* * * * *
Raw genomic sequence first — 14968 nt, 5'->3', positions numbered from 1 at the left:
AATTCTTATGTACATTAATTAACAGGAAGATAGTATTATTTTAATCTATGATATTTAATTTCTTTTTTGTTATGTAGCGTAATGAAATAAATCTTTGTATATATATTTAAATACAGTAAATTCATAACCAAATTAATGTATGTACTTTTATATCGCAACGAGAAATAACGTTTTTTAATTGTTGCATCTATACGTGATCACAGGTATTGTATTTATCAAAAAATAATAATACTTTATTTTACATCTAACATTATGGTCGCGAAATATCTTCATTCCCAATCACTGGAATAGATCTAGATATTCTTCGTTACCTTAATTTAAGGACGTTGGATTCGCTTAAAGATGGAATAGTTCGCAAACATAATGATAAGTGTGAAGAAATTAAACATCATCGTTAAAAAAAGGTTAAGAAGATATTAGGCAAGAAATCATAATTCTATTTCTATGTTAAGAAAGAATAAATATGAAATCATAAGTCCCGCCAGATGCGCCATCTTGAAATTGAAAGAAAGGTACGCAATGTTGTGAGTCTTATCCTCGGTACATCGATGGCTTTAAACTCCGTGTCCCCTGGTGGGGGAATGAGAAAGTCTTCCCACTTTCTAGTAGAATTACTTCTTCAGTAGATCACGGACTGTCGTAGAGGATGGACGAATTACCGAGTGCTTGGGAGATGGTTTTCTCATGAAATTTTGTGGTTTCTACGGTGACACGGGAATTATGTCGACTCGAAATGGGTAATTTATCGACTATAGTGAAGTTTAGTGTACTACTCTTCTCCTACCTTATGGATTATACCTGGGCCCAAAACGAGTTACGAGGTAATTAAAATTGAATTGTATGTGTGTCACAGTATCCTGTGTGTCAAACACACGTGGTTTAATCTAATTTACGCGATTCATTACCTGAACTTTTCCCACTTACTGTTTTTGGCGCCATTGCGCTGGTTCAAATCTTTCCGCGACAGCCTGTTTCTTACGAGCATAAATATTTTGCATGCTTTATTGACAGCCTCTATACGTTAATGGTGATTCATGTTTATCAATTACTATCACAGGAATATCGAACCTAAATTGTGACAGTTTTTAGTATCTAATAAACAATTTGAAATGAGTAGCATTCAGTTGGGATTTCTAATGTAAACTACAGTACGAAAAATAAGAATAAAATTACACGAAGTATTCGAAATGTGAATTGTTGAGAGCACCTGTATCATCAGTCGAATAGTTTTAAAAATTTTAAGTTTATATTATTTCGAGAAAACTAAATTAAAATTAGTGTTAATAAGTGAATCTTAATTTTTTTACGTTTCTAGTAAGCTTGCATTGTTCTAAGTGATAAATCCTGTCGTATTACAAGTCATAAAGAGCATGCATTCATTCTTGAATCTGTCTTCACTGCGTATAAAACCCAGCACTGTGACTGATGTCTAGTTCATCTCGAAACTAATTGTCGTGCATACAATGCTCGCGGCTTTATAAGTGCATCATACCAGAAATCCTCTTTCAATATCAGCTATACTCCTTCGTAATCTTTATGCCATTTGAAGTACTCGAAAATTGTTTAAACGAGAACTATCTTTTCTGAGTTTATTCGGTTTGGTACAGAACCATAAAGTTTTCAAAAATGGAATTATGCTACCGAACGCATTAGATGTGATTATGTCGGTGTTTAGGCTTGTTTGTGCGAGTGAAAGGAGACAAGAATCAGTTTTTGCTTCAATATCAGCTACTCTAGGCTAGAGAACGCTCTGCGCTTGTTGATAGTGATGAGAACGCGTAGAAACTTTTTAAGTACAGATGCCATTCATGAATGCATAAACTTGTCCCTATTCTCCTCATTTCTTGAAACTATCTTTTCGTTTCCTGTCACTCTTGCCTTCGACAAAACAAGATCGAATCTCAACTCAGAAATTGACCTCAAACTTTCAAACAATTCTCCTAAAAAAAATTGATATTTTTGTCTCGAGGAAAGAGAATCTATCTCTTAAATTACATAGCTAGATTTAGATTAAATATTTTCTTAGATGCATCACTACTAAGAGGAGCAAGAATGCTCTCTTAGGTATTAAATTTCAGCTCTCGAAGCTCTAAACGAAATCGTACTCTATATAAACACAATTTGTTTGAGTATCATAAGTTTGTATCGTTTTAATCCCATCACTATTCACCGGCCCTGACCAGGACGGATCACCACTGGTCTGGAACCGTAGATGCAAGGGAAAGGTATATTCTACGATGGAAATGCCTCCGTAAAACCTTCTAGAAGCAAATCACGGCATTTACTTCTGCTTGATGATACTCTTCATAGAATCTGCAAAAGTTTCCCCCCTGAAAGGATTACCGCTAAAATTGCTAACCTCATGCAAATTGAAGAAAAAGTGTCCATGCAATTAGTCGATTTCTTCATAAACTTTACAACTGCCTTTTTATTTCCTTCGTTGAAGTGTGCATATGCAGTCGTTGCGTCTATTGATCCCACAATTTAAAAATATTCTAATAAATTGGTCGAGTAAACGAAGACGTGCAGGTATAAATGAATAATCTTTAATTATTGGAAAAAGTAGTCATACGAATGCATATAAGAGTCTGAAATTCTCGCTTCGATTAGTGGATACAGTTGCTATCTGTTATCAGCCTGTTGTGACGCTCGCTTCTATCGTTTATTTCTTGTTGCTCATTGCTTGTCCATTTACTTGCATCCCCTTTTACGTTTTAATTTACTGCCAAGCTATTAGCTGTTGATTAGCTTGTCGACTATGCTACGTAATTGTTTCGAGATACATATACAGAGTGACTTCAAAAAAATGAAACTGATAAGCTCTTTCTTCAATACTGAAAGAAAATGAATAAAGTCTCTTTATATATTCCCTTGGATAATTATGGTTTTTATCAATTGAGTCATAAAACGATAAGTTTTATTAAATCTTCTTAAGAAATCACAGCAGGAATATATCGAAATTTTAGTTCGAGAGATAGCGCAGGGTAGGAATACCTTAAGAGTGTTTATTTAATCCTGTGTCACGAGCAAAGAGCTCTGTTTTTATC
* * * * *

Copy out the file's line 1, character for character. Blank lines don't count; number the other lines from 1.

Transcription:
Raw genomic sequence first — 14968 nt, 5'->3', positions numbered from 1 at the left: